Tuesday, July 14, 2009

Weebeasts Plight by Micah Linton

The weebeasts are yellow creatures with human-shaped, pot-bellied bodies and heads that resemble those of the crows in the Disney movie “Dumbo.” They are not human, which probably is why they run around naked, except for a bracelet or necklace. Perhaps the yellow is some type of fur, but it looks like skin.
The weebeasts seem to live communally, in places they construct of rocks, with interesting holes and windows, and creative use of levers and other basic tools. They hang hammocks from one rock pillar to another, and sleep in them. There are also a few huts, perhaps for the less sociable weebeasts.
They sound pretty nice. But, this book says, “they didn’t play nice with the creatures who lived nearby.”
As a result, they found themselves having to leave, abruptly. In their lengthy search for a new home, they learn some things, and invent some things, and eventually become much nicer than they were to begin with.
This book has few words but great pictures and a good message.

Saturday, June 20, 2009

The Borrowers by Mary Norton

Imagine a world of tiny people who live in the nooks and corners of your house, inside a clock, or under the floorboards, in the heating ducts and among the plumbing pipes. They seldom see the sun, because the only safe time for them to venture into the domain of human beings is at night, and even then it’s risky. Someone could see them! But venture they must, because it’s the only way they can survive.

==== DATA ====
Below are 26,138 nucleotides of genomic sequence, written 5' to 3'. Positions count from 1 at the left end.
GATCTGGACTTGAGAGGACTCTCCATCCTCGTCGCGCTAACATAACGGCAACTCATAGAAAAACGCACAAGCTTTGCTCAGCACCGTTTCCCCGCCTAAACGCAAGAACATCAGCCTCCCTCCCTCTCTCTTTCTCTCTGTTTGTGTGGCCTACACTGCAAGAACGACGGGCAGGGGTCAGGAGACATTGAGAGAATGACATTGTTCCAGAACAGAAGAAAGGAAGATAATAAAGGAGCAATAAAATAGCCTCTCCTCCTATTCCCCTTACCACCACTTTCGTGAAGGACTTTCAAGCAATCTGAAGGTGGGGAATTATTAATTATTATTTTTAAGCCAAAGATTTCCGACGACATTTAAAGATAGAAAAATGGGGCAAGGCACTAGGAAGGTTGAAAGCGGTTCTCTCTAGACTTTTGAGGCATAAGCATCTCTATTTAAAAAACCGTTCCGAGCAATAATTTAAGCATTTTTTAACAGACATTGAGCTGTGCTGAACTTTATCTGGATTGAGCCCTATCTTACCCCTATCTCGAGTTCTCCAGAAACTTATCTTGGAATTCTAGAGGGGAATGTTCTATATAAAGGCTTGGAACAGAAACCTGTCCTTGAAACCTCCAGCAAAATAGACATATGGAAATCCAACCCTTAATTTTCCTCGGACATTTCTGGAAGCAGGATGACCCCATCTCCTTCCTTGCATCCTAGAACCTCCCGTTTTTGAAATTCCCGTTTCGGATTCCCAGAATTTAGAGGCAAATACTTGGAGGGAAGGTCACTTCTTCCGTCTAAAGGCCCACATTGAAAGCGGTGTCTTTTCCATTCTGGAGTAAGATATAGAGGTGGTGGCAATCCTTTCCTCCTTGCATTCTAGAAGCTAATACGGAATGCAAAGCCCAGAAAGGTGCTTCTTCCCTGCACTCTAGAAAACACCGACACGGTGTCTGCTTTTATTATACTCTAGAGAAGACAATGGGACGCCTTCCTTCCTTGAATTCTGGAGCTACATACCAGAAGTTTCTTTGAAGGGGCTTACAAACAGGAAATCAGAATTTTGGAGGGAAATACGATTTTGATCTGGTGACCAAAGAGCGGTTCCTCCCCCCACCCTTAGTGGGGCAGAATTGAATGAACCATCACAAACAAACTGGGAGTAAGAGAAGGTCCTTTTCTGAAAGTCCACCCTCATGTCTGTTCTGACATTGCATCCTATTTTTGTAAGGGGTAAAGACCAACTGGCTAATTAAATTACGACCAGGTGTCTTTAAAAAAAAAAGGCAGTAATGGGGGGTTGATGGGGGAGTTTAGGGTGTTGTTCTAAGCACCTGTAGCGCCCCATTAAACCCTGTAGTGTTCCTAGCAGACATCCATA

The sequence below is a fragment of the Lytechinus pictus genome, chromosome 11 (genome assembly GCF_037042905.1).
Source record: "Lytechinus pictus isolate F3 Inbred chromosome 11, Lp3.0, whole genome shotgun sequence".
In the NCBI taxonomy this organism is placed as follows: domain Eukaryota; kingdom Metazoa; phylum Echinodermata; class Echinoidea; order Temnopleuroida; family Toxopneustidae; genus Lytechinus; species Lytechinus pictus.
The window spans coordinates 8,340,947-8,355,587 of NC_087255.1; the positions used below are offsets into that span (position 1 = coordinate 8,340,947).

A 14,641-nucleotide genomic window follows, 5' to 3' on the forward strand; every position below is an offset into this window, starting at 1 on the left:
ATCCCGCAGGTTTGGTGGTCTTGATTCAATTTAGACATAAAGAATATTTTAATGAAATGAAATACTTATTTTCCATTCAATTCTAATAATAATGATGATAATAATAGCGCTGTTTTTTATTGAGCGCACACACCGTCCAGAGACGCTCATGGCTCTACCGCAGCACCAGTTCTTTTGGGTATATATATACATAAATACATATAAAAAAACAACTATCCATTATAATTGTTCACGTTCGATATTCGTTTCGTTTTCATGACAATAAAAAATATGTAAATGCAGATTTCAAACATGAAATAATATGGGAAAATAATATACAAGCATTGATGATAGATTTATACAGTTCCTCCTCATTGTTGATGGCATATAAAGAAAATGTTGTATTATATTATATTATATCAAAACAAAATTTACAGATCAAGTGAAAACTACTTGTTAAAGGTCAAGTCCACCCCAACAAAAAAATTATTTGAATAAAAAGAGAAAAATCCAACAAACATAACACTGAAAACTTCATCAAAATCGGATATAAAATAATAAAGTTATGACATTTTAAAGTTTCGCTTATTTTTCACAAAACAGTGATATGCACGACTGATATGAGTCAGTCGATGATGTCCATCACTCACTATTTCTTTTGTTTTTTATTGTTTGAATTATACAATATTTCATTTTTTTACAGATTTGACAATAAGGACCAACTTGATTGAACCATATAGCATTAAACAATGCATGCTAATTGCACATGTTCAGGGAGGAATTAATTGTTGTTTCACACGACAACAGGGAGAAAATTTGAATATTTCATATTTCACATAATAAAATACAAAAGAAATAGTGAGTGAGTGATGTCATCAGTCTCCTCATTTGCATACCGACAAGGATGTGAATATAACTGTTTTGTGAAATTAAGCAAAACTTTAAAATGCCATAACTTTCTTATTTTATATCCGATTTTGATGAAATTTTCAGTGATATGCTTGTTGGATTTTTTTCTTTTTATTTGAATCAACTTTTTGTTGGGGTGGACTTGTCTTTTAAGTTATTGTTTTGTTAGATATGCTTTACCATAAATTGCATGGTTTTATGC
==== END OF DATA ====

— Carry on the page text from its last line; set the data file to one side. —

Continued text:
This is the world of the Borrowers, as imagined by Mary Norton. Borrowers have to borrow from humans to obtain the materials they need to make clothing, furniture, books, tools, and of course, food. Their greatest fear, aside from being seen, is of what most humans do after seeing them: Get a cat!
Aside from their size, the Borrowers are very much like humans. They look the same, have mostly the same needs, and have very similar feelings. In this first book, Pod and Homily Clock live with their daughter Arrietty. Arrietty is bored with her very restricted life, so when her father decides it’s time to teach her how to become a successful Borrower, she’s terribly excited. But on her very first trip to the outside world, the unthinkable occurs: She is seen by a human boy. And life for the Clocks changes dramatically.
This is a great book! Read it!

Saturday, May 30, 2009

Jeremy and the Enchanted Theater by Becky Citra

This little book is mixes Greek mythology with modern theater to tell the story of a boy who learns how to be brave.
Jeremy’s on his way home from school and he’s scared! He hates going past the house of a mean boy and a house where a mean dog lives. He’s scared of them both, and he wishes he were brave. The mean boy throws a rock at a cat, while Jeremy hides. Little does he know that the cat will be his guide on an amazing adventure!
Jeremy discovers that he’s lost, so he follows the cat into a building labeled The Enchanted Theater. And before he knows it, he and the cat, whose name is Aristotle, have time-traveled back to ancient Greece, where he tries to solve a mystery about the theater. In the process, he has several terrifying experiences, including confrontations with the gods Zeus and Ares, that teach him that he’s braver than he thought.